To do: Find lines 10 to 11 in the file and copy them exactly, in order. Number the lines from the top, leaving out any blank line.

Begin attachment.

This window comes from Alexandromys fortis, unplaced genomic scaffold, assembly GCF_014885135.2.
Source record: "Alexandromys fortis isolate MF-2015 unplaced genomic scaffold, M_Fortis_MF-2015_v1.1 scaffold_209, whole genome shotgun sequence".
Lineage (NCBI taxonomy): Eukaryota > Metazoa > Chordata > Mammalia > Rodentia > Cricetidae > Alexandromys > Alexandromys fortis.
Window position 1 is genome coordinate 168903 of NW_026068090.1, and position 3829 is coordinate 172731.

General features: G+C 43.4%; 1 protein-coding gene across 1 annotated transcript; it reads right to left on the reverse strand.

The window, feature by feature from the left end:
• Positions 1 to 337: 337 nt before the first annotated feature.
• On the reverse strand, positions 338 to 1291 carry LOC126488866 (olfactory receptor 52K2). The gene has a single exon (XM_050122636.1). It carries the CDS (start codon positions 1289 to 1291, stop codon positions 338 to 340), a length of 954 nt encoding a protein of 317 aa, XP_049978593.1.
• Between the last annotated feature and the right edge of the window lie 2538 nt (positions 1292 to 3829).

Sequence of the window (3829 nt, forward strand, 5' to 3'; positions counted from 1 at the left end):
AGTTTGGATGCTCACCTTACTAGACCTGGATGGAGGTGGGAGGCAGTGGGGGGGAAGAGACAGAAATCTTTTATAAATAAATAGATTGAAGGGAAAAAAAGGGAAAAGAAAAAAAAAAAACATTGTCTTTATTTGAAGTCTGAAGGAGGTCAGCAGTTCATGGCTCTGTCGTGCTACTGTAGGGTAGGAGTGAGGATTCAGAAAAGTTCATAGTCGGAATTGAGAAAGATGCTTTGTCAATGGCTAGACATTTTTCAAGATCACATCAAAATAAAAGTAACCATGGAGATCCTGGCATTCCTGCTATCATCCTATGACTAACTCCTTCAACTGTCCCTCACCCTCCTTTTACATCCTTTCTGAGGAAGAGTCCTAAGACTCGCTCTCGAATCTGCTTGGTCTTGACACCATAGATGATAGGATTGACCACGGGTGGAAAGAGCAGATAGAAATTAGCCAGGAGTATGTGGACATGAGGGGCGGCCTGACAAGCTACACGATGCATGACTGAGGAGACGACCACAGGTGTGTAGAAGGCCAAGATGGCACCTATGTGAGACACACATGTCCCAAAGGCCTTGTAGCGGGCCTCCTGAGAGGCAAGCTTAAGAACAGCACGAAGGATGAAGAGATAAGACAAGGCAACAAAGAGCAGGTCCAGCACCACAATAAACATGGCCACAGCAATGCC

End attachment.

Sequence of the window (3829 nt, forward strand, 5' to 3'; positions counted from 1 at the left end):
AGTTTGGATGCTCACCTTACTAGACCTGGATGGAGGTGGGAGGCAGTGGGGGGGAAGAGACAGAAATCTTTTATAAATAAATAGATTGAAGGGAAAAAAAGGGAAAAGAAAAAAAAAAAACATTGTCTTTATTTGAAGTCTGAAGGAGGTCAGCAGTTCATGGCTCTGTCGTGCTACTGTAGGGTAGGAGTGAGGATTCAGAAAAGTTCATAGTCGGAATTGAGAAAGATGCTTTGTCAATGGCTAGACATTTTTCAAGATCACATCAAAATAAAAGTAACCATGGAGATCCTGGCATTCCTGCTATCATCCTATGACTAACTCCTTCAACTGTCCCTCACCCTCCTTTTACATCCTTTCTGAGGAAGAGTCCTAAGACTCGCTCTCGAATCTGCTTGGTCTTGACACCATAGATGATAGGATTGACCACGGGTGGAAAGAGCAGATAGAAATTAGCCAGGAGTATGTGGACATGAGGGGCGGCCTGACAAGCTACACGATGCATGACTGAGGAGACGACCACAGGTGTGTAGAAGGCCAAGATGGCACCTATGTGAGACACACATGTCCCAAAGGCCTTGTAGCGGGCCTCCTGAGAGGCAAGCTTAAGAACAGCACGAAGGATGAAGAGATAAGACAAGGCAACAAAGAGCAGGTCCAGCACCACAATAAACATGGCCACAGCAATGCC